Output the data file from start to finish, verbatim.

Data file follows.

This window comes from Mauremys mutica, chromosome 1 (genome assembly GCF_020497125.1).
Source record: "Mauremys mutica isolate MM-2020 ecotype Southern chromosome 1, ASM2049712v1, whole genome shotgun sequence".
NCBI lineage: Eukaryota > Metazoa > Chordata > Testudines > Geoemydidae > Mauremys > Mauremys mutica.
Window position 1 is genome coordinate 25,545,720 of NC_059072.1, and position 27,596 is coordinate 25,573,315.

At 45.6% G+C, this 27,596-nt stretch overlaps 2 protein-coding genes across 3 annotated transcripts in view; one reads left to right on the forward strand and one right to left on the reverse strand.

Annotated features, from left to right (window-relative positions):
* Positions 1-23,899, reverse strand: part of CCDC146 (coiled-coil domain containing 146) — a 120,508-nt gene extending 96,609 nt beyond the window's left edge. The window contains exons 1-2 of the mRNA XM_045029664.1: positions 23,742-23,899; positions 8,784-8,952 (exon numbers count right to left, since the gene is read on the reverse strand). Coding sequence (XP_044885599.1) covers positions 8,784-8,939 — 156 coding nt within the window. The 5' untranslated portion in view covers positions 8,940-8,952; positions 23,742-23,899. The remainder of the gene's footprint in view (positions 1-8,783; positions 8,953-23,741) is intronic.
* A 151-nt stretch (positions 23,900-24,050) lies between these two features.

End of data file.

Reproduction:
This window comes from Mauremys mutica, chromosome 1 (genome assembly GCF_020497125.1).
Source record: "Mauremys mutica isolate MM-2020 ecotype Southern chromosome 1, ASM2049712v1, whole genome shotgun sequence".
NCBI lineage: Eukaryota > Metazoa > Chordata > Testudines > Geoemydidae > Mauremys > Mauremys mutica.
Window position 1 is genome coordinate 25,545,720 of NC_059072.1, and position 27,596 is coordinate 25,573,315.

At 45.6% G+C, this 27,596-nt stretch overlaps 2 protein-coding genes across 3 annotated transcripts in view; one reads left to right on the forward strand and one right to left on the reverse strand.

Annotated features, from left to right (window-relative positions):
* Positions 1-23,899, reverse strand: part of CCDC146 (coiled-coil domain containing 146) — a 120,508-nt gene extending 96,609 nt beyond the window's left edge. The window contains exons 1-2 of the mRNA XM_045029664.1: positions 23,742-23,899; positions 8,784-8,952 (exon numbers count right to left, since the gene is read on the reverse strand). Coding sequence (XP_044885599.1) covers positions 8,784-8,939 — 156 coding nt within the window. The 5' untranslated portion in view covers positions 8,940-8,952; positions 23,742-23,899. The remainder of the gene's footprint in view (positions 1-8,783; positions 8,953-23,741) is intronic.
* A 151-nt stretch (positions 23,900-24,050) lies between these two features.